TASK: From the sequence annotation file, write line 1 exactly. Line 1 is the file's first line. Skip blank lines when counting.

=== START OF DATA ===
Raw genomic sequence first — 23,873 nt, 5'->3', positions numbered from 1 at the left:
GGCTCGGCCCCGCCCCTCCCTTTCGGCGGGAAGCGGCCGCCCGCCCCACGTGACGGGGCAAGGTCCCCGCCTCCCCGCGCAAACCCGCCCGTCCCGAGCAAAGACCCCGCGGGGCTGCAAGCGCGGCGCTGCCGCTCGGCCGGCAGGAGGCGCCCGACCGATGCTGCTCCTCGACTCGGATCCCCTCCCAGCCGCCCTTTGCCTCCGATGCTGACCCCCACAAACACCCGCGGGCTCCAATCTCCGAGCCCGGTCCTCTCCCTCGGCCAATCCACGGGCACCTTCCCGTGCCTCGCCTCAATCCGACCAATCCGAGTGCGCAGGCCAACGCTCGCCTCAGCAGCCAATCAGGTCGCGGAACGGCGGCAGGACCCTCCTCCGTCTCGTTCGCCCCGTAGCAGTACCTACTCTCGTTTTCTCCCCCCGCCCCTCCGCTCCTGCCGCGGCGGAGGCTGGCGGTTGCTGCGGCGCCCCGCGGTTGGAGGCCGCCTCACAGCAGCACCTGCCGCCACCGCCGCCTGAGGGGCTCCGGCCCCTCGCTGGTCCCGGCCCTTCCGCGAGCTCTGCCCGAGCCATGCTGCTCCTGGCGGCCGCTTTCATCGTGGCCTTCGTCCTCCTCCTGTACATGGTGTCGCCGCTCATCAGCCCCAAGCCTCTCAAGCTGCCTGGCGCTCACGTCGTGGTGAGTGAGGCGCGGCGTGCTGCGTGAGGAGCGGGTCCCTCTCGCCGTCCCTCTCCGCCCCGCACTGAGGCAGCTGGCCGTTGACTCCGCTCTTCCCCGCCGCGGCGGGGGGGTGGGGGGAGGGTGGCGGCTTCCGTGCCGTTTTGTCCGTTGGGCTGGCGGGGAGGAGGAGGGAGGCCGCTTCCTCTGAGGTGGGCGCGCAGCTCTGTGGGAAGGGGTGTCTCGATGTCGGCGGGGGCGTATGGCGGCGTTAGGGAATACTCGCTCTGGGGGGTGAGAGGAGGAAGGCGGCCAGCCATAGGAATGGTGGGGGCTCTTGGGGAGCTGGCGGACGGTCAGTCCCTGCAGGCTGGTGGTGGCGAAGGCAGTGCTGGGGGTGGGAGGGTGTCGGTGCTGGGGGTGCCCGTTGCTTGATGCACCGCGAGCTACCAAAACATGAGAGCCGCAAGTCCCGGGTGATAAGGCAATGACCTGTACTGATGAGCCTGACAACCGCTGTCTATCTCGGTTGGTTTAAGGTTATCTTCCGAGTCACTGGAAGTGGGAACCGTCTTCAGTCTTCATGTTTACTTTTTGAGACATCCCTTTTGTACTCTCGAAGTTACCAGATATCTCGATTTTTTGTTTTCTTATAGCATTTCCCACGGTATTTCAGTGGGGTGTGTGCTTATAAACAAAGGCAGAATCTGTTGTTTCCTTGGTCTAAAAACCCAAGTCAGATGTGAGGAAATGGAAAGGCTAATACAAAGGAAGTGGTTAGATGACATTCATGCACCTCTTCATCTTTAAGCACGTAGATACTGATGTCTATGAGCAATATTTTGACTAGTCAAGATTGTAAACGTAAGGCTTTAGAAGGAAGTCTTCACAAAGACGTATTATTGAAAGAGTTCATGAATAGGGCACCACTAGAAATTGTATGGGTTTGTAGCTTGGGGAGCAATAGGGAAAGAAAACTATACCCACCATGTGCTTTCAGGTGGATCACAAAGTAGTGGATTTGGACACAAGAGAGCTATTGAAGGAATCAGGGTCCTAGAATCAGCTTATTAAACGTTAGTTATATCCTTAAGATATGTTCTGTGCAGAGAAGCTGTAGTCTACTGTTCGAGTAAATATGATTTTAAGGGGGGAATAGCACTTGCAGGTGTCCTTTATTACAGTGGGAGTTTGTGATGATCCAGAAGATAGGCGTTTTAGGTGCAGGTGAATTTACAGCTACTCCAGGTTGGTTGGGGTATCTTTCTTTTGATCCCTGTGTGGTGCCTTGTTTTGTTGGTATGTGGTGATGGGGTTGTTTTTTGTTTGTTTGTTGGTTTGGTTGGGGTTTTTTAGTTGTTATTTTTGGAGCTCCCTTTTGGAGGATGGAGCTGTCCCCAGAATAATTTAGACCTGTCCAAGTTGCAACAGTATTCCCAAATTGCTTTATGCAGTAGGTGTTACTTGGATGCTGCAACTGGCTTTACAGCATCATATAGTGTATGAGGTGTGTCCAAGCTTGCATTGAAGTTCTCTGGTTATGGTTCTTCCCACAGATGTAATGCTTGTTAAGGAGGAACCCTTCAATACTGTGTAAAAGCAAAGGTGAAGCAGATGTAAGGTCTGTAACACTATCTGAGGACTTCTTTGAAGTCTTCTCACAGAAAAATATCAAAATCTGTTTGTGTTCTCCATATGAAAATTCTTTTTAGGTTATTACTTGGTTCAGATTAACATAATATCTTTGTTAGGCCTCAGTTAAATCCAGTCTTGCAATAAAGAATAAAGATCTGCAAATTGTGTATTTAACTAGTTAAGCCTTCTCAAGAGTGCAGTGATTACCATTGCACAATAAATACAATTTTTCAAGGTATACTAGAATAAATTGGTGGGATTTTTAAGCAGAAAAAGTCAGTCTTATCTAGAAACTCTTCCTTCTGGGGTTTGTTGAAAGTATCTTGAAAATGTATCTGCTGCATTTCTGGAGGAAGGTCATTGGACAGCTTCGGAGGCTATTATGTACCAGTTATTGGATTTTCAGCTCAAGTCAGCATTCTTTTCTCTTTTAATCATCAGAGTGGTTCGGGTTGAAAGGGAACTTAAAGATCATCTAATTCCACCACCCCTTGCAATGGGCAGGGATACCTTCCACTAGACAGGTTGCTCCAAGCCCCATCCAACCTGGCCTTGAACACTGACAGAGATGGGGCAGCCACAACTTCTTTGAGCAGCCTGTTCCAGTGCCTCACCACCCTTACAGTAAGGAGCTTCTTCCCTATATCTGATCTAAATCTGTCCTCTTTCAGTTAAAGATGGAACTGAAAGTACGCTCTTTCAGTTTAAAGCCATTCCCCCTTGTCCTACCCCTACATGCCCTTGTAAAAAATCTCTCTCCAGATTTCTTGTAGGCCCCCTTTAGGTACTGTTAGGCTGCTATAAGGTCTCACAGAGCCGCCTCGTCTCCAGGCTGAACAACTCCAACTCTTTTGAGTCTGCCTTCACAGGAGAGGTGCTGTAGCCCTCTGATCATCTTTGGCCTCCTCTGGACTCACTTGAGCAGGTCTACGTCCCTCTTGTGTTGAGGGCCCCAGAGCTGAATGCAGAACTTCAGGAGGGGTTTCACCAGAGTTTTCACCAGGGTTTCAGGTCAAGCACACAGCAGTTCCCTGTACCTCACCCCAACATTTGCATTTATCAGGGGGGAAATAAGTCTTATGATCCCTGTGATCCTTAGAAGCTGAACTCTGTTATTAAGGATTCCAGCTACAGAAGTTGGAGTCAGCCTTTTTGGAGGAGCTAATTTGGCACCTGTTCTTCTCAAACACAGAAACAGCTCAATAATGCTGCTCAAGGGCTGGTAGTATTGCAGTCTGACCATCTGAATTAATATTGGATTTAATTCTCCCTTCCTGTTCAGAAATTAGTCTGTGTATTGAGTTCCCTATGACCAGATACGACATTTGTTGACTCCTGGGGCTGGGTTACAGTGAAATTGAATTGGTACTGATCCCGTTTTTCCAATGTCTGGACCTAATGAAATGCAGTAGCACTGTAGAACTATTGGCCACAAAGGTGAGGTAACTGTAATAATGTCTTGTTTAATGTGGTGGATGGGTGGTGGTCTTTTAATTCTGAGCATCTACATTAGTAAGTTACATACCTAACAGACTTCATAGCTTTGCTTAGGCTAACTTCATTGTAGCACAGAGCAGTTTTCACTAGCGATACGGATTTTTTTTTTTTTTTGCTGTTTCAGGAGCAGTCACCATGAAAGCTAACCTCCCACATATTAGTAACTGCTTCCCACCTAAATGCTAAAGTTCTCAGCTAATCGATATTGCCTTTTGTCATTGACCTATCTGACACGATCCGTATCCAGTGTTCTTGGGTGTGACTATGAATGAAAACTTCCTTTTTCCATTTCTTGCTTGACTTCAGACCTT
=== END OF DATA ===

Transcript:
Raw genomic sequence first — 23,873 nt, 5'->3', positions numbered from 1 at the left: